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US Development Policy

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Last Friday, Senators Kerry (D-MA) and Lugar (R-IN), Chairman and Ranking Member of the Committee on Foreign Relations, sent a letter to President Obama underscoring their "concern about the direction of U.S. development policy."  While most specifically concerned about the leadership vacuum at USAID -- still no USAID Administrator -- the letter also communicates a broader concern that development voices are being shut out of major policy decisions and interagency processes at a time when U.S. leadership on development is more needed than ever. 

  Referencing the greatest foreign policy challenges facing America today -- wars in Iraq and Afghanistan, and instability in Pakistan -- the Senators argue it is "essential to empower a single development agency with the appropriate tools, resources and policy voice so that it can undertake its responsiblities in an effective and capable manner."  They urge the President to nominate a USAID Administrator ASAP, even to consider expediting the process by selecting a candidate with development credentials alreadyvetted for another position.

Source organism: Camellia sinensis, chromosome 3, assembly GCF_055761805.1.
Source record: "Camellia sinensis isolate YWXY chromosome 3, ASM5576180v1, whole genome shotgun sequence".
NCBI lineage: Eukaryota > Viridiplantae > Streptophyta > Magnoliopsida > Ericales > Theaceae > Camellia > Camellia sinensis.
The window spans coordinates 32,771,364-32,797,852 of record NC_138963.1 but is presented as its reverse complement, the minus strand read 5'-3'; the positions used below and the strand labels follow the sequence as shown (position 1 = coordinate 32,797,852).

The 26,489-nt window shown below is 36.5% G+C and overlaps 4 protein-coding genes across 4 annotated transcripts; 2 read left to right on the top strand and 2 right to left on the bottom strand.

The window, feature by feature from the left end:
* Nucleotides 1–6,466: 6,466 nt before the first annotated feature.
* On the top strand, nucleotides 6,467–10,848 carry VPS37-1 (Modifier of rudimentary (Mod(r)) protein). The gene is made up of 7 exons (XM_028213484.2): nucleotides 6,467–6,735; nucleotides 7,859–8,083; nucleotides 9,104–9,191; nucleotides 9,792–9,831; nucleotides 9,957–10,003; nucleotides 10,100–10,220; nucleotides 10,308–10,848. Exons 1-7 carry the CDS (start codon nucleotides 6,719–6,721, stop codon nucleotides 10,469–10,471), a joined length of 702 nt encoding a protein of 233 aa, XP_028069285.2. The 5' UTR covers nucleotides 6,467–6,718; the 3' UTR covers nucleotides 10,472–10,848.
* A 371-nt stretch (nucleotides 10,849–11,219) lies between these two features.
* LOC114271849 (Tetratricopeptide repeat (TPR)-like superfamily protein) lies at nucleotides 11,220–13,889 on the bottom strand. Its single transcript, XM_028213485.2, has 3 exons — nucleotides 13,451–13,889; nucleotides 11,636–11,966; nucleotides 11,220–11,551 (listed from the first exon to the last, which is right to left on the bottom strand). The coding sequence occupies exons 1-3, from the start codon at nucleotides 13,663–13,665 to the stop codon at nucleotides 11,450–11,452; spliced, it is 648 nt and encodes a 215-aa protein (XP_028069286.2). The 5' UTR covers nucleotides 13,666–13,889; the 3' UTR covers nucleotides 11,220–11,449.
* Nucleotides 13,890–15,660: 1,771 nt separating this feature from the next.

I must say, I love this letter.  It supports all the positive actions undertaken (budget and staffing increase requests) and efforts underway (the Presidential Study Directive, the Quadrennial Diplomacy and Development Review, the Administration's Global Health and Food Security initiatives, and their own Foreign Assistance Revitalization and Accountability Act) to upgrade U.S. development policy and foreign assistance.  But it essentially argues that a strong, empowered USAID is a necessary ingredient to the success of them all.

The letter's call for a "single development agency" with a "policy voice" harkens back to a portion of the Senators' legislation that would restore development policy and planning capacity to USAID, distinct from that of the State Department.  I fear that without that capacity restored and without a healthy degree of budget authority delegated, filling the Administrator and senior management posts with the calibre of experience necessary to present long-term development options into what are typically short-term decisionmaking processes (let alone implement them) will be difficult.  And in that void, it should come as no surprise  that all the debate in town this week on Afghanistan and Pakistan is around the leaked U.S. military strategy.  If only, we had an equally serious  civilian development strategy to leak and debate too.

Disclaimer

CGD blog posts reflect the views of the authors, drawing on prior research and experience in their areas of expertise. CGD is a nonpartisan, independent organization and does not take institutional positions.